Let’s focus on the word inn, but not put 21st century understanding to a first century world and think it means a Comfort Inn.

Inn in this passage is the Greek word katalyma (kataluma) and should not be translated inn. The 1395 edition of John Wycliffe’s translation of Luke 2:7 reads: “And sche bare hir first borun sone, and wlappide hym in clothis, and leide hym in a cratche, for ther was no place to hym in no chaumbir. For reasons known only to themselves, William Tyndale and the translators of the Geneva Bible and the Authorized Version opted for “inn” rather than “chaumbir”. And so it has continued. The two exceptions to this translational custom are The New English Bible and David Stern’s The Jewish New Testament. The NEB translates Luke 2:7 as: “She wrapped him in his swaddling clothes, and laid him in a manger, because there was no room for them to lodge in the house.” The JNT renders Luke 2:7 as: “She wrapped him in cloth and laid him down in a feeding trough, because there was no space for them in the living quarters.

The scenario is for me, the houses were crowded because of the census going on and possibly the fall feast of the Lord. It is possible there were other relatives who took up the guest space and Joseph and Mary were placed at the level where the animal was kept. The guest room could have been exceptionally small, and it limited the movement of midwives, and the taking in out of fresh spreads. So she was moved for convenience. We don’t really know.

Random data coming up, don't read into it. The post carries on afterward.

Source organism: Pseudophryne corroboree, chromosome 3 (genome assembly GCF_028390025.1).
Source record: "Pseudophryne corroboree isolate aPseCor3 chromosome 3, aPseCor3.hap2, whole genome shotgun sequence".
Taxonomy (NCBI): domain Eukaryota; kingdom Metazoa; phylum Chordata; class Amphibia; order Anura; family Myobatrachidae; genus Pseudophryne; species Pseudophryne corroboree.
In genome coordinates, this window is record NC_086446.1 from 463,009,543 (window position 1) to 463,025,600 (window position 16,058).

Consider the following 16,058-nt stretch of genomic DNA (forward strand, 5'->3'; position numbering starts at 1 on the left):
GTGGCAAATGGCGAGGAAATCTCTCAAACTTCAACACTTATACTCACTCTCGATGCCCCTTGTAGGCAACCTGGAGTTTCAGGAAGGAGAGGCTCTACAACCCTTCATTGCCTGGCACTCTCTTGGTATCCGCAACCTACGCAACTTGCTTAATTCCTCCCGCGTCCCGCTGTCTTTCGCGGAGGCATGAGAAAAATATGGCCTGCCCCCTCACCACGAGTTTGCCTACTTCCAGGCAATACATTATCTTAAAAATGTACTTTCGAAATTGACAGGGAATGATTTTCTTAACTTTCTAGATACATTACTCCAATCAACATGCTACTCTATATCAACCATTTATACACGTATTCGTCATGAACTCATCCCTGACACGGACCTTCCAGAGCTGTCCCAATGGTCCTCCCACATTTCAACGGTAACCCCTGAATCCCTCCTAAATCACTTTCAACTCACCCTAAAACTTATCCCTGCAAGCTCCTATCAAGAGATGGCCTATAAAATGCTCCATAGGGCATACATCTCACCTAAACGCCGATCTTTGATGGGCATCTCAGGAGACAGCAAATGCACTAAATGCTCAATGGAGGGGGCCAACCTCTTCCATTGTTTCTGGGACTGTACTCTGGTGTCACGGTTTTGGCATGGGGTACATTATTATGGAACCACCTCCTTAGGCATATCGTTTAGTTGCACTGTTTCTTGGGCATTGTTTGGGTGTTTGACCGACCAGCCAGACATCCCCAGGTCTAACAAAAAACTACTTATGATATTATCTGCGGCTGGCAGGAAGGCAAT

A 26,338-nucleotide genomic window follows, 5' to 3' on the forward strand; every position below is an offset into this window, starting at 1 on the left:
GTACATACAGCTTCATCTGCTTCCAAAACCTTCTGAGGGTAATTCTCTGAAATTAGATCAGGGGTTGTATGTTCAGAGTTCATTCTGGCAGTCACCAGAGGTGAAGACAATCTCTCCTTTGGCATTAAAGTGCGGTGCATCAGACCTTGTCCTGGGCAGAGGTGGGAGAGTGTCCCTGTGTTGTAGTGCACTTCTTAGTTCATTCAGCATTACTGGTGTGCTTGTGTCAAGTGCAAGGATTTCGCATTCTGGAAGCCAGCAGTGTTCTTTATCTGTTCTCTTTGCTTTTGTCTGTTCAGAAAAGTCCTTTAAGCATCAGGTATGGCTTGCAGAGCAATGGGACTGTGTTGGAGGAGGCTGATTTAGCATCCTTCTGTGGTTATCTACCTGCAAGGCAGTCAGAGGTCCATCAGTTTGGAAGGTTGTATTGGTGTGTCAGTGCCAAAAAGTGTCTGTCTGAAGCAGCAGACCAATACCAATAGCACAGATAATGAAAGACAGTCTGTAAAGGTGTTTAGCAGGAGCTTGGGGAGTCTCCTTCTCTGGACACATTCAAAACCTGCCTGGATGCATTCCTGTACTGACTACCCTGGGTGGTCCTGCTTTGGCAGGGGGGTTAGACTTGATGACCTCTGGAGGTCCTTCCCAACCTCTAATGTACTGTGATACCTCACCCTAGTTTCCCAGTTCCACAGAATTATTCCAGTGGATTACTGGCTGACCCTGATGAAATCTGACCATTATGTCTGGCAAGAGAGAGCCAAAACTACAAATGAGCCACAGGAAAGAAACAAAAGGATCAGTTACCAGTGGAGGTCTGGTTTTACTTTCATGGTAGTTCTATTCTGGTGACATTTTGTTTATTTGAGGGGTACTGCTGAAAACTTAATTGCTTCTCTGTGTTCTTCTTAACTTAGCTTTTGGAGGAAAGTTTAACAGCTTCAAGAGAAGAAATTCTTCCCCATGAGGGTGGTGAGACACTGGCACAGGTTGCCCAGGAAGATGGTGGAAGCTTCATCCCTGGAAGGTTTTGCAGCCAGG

Kennith Bailey mentions in his book Jesus Through Middle Eastern eyes (pg. 26) “To turn away a descendant of David in ‘the City of David’ would be an unspeakable shame on the entire village.”

https://www.stepbible.org/?q=version=Wycliffe|reference=Luk.2

And she bare her firstborn son, and wrapped him in ?clothes, and laid him in a feed-trough [and put him in a cratch], for there was no place to him in no chamber .  https://www.biblestudytools.com/wyc/luke/2.html

There are a couple of other places where katalyma appears and clearly does not mean inn. Mark 14:14 and Luke 22:11, and say to the owner of the house, ‘The Teacher asks: Where is the guest room, where I may eat the Passover with my disciples?’ Verse 12, Then he will show you a large, furnished upper room; there make ready.

Let’s look at the parable of the good Samaritan. A man on his way to Jericho falls among thieves who abuses him. He is left for half dead dead. A priest and Levite travel by but ignores the wounded victim, but a Samaritan had compassion on him. He pours oil and wine on his wounds, places him on his beast or his ass and takes him to an inn. The Greek word for inn in this situation is pandocheion (pawn-da-chy-on), a public house for the reception of strangers; a commercial hostelry.

https://www.blueletterbible.org/lang/Lexicon/Lexicon.cfm?strongs=G3829&t=KJV

http://www.bible.ca/D-Xmas-story.htm#fourroom

So Mary gave birth to her baby son in a home. They cut His cord and wash Him. Next, oil is applied to His body and lastly He is rubbed down with salt as was their Middle Eastern custom. Salt is a sign of the covenant. She covers him with a single cloth, and with strips of cloths binds the single cloth and His limbs. He looks like a stiff little baby. Wikipedia has pictures of swaddled babies in the 17th century, and a swaddled native American baby.